Fiber Reactive Dyes
The chemistry of fiber reactive dyes...
So, fiber reactive dyes are slightly different than acid dyes. Acid dyes work by loose associations with fiber. So while they are “fast” (don’t tend to wash out) they’re not actually “bound” in the chemical sense. That is, if you drew a picture, there are no hard dark lines between the chemical structure of the dye and that of the fiber, just dotted ones.
Fiber reactive dyes take those loose associations one step further to make actual chemical (covalent) bonds with the fiber. One reason for this is that plant fibers are slightly basic, while animal fibers are slightly acidic. That means that an acid dye (which requires an acidic environment to stick) will never stick to the basic plant fibers.
Here’s an example of a reactive dye. As usual, you can ignore most of it because the really big parts are just to make it have color. The important part is that SO3 part in the top right. That’s our “reactive” group.
This particular dye has a masking group on the reactive part (The Na – sodium – to the right, plus one of the O’s) which prevents the dye from reacting with water (that SO2 sulfur dioxide group LOVES to react with things) until you either boil it or add a very basic compound like soda ash to knock the sodium off. Then the C-SO2 can bond with an C-O-H on the fiber and make C-S-O-C which is muuuuch more stable.
I suppose I should note here that this is not a typical reactive dye, structurally. Most reactive dyes are unmasked and use a slightly different reactive group.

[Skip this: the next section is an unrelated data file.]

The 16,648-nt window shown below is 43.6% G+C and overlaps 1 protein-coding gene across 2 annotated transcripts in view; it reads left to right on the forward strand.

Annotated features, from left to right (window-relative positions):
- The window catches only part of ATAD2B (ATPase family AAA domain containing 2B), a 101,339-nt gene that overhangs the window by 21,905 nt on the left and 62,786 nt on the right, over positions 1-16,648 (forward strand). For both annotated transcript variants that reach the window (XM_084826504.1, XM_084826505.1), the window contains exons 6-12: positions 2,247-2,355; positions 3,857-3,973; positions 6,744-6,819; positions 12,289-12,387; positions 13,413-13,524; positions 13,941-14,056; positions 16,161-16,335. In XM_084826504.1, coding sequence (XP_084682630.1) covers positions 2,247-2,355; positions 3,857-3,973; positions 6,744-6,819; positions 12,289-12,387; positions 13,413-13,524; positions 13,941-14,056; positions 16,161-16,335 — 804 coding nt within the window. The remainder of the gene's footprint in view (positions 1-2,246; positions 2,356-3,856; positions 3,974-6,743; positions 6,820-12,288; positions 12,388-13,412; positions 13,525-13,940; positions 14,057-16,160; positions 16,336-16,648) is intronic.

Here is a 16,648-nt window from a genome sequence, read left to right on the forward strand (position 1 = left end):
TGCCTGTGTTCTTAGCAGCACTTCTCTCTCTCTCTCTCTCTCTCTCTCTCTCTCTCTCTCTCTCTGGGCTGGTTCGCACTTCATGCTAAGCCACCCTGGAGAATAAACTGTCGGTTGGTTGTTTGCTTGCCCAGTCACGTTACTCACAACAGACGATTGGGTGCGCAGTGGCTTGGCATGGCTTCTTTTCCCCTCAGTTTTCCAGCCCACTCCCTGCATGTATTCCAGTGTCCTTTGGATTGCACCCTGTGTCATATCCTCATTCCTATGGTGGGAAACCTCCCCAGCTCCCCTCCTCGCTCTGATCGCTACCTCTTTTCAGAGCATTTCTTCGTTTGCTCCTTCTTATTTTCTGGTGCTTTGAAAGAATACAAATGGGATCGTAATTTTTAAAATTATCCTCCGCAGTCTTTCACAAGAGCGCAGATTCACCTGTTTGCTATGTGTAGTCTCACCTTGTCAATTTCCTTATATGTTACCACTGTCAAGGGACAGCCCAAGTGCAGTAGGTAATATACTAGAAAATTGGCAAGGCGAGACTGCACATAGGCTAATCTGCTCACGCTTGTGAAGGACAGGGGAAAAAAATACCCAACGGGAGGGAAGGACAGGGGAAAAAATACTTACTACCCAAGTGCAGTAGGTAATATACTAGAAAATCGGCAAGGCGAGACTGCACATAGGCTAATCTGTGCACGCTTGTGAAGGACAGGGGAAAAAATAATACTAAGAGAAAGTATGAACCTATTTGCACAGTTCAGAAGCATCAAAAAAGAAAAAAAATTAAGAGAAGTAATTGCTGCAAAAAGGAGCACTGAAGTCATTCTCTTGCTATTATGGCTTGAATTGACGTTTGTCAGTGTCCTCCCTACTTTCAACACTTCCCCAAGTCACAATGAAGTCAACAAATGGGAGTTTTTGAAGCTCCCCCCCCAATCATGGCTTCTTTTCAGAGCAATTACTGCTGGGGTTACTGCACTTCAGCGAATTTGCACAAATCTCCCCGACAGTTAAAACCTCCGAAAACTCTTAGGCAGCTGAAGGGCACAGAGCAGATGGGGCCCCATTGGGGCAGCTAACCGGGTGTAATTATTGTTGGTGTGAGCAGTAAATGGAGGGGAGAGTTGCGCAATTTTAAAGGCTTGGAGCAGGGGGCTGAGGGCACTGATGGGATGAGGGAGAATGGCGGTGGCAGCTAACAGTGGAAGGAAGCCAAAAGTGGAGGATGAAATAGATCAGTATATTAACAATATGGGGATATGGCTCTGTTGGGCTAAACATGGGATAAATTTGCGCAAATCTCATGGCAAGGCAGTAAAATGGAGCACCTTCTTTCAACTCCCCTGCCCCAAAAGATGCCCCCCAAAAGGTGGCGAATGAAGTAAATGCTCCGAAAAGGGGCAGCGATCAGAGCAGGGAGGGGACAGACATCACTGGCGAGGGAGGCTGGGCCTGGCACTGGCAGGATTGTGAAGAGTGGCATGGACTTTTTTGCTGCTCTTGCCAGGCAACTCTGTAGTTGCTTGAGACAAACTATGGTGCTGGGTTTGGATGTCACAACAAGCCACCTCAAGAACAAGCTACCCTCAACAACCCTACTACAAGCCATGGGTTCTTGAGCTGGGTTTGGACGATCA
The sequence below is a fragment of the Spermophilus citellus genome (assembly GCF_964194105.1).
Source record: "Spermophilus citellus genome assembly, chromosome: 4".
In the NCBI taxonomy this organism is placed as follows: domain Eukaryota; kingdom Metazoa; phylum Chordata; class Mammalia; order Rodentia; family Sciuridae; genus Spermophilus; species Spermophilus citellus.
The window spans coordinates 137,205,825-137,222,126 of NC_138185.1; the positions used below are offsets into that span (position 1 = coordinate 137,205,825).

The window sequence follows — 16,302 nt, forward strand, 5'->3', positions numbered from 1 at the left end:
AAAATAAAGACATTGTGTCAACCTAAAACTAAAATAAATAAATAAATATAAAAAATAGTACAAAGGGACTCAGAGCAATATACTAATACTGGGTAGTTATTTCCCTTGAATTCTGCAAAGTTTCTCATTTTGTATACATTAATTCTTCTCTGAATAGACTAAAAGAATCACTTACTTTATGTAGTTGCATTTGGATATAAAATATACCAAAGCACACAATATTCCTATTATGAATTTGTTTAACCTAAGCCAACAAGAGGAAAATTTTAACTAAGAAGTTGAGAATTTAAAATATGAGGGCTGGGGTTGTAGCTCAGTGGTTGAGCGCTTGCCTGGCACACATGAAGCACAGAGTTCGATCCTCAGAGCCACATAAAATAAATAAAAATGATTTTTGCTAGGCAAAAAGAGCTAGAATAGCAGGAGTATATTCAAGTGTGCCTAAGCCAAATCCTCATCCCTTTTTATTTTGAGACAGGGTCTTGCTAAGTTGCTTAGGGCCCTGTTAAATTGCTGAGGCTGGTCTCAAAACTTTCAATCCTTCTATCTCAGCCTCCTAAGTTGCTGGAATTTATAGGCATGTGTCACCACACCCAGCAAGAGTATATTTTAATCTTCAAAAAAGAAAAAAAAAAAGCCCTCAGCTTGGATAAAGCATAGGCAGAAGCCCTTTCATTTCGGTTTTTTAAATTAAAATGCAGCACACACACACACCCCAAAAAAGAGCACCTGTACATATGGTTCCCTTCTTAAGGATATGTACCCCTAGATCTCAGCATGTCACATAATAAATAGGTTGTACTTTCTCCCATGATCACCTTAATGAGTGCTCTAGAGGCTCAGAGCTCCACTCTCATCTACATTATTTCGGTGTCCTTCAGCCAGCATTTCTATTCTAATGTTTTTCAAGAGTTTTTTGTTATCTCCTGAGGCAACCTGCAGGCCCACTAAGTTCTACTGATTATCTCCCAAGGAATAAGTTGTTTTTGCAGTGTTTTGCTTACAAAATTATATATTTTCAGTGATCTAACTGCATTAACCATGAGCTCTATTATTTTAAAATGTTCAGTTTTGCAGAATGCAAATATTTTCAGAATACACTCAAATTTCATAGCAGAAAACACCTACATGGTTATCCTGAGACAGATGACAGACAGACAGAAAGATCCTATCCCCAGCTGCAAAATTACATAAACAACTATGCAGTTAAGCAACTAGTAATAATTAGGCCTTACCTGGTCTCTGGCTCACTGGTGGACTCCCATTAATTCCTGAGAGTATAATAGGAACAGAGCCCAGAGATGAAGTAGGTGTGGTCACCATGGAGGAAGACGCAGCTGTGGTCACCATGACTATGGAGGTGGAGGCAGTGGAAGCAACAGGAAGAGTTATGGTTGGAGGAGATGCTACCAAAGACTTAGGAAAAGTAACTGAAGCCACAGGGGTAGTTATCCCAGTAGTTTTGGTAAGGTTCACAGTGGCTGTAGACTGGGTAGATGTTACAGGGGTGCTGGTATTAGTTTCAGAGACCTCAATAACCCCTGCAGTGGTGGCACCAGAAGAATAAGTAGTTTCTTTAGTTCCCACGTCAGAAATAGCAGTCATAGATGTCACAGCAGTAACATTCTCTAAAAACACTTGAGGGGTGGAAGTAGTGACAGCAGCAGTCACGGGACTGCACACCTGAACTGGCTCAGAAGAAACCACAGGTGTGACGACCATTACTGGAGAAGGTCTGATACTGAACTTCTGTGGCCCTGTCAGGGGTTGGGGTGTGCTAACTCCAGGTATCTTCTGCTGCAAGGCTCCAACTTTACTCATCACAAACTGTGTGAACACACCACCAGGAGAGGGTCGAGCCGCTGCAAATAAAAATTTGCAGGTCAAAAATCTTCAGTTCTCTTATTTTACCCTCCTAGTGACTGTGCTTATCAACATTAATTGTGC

This is a Procion Yellow dye. In this, the loops behind the chlorine (Cl) are the reactive groups. The chlorine comes off, and the ring reacts with the cellulose to make an “ether” bond, C-O-C (the corners of the rings are C, carbons). The chlorine (unlike the NaO above) is more than happy to fall off as soon as you add water, so it’s called a “leaving group” instead of being a masking group that has to be knocked off.
Dyes like Procion MX don’t have that masking group, so you can’t put water in them until you’re ready to use them, ’cause that reactive group will react with you water! Then it can’t react with your fiber anymore, and much sadness abounds. However, not having the group means that you don’t have to get the masking group off at all, which means almost all your dye will react with something, even if it’s the water. So, if you’re fast, the non-masked dyes are “more reactive” (more of it will react with your fiber) than the masked dyes.
If you actually want to do fiber reactive dyeing, Knitty has a good article.